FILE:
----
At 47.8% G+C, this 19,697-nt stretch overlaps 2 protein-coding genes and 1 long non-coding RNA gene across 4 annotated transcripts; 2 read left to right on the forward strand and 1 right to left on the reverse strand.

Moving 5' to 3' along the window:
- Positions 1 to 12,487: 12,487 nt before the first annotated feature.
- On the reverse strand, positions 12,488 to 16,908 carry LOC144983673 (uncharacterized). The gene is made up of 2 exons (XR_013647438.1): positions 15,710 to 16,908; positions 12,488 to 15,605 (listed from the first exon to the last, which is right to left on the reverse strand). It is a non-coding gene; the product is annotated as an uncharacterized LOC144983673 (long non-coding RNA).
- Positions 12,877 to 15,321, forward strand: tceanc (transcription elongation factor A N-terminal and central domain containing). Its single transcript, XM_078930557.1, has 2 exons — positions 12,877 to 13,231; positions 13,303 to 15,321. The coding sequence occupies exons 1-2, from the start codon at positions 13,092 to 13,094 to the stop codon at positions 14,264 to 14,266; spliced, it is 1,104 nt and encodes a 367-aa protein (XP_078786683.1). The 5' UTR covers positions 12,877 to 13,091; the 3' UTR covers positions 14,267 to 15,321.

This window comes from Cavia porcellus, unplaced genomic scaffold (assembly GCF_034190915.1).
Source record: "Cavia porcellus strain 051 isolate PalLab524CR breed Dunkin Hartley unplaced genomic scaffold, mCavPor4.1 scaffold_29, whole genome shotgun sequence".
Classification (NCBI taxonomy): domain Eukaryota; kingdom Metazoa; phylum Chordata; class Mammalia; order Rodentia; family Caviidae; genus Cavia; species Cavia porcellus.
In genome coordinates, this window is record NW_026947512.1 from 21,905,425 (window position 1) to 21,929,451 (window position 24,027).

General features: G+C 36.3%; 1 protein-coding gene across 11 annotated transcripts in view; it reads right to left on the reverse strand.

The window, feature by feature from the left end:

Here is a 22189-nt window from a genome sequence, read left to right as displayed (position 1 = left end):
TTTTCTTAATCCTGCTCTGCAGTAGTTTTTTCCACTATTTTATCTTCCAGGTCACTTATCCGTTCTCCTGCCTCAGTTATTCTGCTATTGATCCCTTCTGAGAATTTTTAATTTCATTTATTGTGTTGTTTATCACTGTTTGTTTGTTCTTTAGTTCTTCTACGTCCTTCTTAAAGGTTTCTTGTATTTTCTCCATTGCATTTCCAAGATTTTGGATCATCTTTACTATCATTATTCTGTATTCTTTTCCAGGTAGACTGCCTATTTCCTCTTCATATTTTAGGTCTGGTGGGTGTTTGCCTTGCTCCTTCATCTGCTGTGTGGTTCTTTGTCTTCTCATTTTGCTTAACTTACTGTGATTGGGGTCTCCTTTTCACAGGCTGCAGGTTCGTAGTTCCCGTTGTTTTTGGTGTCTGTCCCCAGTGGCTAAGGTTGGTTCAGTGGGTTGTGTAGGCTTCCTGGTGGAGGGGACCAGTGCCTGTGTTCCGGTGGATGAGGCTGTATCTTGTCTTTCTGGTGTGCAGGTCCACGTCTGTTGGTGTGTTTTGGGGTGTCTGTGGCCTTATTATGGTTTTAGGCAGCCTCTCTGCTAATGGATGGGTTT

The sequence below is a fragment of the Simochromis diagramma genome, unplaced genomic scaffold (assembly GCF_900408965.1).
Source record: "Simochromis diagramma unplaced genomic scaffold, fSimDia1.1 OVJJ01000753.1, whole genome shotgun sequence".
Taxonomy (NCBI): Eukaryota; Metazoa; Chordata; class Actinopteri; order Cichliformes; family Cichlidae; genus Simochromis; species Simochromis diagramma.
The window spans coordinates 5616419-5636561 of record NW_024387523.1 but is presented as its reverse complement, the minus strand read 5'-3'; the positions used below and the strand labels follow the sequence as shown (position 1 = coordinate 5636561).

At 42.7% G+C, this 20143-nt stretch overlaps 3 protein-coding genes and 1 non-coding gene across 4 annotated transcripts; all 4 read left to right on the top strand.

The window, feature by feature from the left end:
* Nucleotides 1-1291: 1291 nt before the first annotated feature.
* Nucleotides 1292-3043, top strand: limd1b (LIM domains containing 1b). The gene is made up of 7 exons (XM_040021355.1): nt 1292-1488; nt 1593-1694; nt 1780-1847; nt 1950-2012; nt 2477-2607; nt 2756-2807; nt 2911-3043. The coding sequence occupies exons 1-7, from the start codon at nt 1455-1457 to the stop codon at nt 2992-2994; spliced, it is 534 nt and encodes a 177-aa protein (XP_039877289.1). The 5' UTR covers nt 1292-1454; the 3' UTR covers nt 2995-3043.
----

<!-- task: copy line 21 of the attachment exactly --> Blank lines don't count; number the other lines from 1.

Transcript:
* Nucleotides 1292-3043, top strand: limd1b (LIM domains containing 1b). The gene is made up of 7 exons (XM_040021355.1): nt 1292-1488; nt 1593-1694; nt 1780-1847; nt 1950-2012; nt 2477-2607; nt 2756-2807; nt 2911-3043. The coding sequence occupies exons 1-7, from the start codon at nt 1455-1457 to the stop codon at nt 2992-2994; spliced, it is 534 nt and encodes a 177-aa protein (XP_039877289.1). The 5' UTR covers nt 1292-1454; the 3' UTR covers nt 2995-3043.